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Thursday, July 09


US should endorse India’s candidacy for UNSC: McCain

Mtoday news

Washington, Nov 6 : Minutes before US President Barack Obama boarded the Air Force One on his way to Mumbai, his first step on his maiden trip to India, the Republican Party today said America should "fully back" New Delhi’s pursuit for a permanent seat in the UN Security Council. 

"The United States should fully back India’s pursuit of permanent membership on the UN Security Council," Senator John McCain, the powerful Republican leader, said in his speech at the Carnegie Endowment for International Peace.

"If we want India to join us in sharing the responsibilities for international peace and security, then the world’s largest democracy needs to have a seat at the high table of international politics," he said.

McCain’s endorsement for India’s bid for the UN Security Council gain significance given the bipartisan nature of support on Indo-US relationship between and the emergence of Republican Party as a strong force after the Tuesday’s mid-term polls, in which it gained majority in the US House of Representatives.

"India must be represented in the foundational institutions of the global order. The United States should push for India’s inclusion in the International Energy Agency, the Asia-Pacific Economic Cooperation forum, and those parts of the global non-proliferation regime from which India is still excluded," he said.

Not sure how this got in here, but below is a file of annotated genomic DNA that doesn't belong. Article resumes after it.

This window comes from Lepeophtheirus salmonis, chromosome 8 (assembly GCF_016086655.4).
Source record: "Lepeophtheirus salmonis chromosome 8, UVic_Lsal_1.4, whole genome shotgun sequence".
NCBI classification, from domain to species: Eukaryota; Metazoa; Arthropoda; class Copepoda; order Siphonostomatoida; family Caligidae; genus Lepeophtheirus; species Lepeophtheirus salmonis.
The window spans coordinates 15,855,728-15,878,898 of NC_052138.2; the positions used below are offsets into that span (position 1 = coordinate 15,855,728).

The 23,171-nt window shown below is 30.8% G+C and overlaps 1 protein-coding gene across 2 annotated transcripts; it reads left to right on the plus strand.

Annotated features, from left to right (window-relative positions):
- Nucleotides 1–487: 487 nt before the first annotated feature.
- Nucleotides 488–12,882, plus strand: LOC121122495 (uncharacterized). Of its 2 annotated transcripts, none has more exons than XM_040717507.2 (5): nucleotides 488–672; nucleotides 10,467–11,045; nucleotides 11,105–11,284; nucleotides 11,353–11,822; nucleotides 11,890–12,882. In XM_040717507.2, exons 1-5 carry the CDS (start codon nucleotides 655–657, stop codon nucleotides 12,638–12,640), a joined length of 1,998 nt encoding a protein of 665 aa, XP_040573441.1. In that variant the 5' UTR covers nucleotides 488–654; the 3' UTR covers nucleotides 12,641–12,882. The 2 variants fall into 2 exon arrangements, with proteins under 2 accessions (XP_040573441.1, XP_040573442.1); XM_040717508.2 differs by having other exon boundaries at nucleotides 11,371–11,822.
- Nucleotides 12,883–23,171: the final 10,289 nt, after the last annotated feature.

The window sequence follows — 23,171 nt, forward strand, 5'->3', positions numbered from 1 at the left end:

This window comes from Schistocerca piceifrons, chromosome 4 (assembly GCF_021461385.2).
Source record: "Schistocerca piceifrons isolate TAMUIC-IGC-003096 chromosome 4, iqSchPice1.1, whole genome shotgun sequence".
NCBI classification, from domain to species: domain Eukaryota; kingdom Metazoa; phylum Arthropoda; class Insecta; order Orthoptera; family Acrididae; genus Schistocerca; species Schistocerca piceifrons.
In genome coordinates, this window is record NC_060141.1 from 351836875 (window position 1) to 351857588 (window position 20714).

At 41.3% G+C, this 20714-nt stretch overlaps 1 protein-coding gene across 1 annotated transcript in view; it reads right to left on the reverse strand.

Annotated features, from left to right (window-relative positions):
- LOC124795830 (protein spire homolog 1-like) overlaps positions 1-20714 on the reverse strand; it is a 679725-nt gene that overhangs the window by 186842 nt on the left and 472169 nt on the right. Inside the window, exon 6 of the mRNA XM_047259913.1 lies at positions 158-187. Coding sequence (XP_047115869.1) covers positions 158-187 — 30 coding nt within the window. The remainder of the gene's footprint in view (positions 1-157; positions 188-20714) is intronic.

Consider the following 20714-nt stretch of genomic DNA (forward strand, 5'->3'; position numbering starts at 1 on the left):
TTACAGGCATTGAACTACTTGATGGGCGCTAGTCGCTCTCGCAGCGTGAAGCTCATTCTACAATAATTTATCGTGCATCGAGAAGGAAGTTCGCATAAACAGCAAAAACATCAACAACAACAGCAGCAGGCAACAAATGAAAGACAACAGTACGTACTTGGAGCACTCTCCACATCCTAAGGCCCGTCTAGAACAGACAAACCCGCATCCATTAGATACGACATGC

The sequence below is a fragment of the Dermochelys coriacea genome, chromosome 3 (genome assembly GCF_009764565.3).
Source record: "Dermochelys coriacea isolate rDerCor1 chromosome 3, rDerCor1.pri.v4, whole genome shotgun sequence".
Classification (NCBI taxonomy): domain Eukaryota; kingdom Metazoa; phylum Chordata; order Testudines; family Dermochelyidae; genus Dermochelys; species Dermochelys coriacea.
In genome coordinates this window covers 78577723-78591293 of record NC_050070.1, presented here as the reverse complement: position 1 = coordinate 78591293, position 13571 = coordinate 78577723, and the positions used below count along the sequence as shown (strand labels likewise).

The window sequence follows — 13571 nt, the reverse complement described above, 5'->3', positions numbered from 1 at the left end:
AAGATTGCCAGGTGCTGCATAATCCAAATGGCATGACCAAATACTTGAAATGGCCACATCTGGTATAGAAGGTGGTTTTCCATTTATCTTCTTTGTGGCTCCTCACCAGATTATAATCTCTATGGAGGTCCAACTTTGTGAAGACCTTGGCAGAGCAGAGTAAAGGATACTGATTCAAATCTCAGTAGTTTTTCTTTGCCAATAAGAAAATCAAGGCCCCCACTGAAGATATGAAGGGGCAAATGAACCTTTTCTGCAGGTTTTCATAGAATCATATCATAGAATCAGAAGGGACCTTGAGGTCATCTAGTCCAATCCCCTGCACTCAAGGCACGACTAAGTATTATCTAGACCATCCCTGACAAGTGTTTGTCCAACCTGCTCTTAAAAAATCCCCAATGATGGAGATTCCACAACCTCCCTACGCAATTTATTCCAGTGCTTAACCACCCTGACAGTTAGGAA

"India is also naturally poised to lead in the global promotion of democratic governance, which is increasingly a norm of the international order that our nations should foster," he said.

"It is my hope that the US can work together with India to develop its own national institutions for the promotion of democracy worldwide.

In the final calculation, the most positive feature of US-India relations is our shared democratic values, and it is ultimately our success in advancing these values together that will provide the most enduring source of security for us both," he observed.

"My friends, our expectations for the US-India partnership are extremely high, and we are right to set them as such. But our success is not a foregone conclusion, and I would like to close this morning on a cautionary note," he said.

"If India and the US are to build a strategic partnership, we must each want it, and commit to it, and defend it in equal measure.

"And though our democratic values are our greatest source of strength, it is the domestic pressures of our democratic politics that pose perhaps the single greatest danger to our emerging partnership," he said.

"We must each navigate these issues with care and forethought – for although India and the US will each make our own decisions, those decisions will be significantly shaped by the actions of the other," McCain said. 


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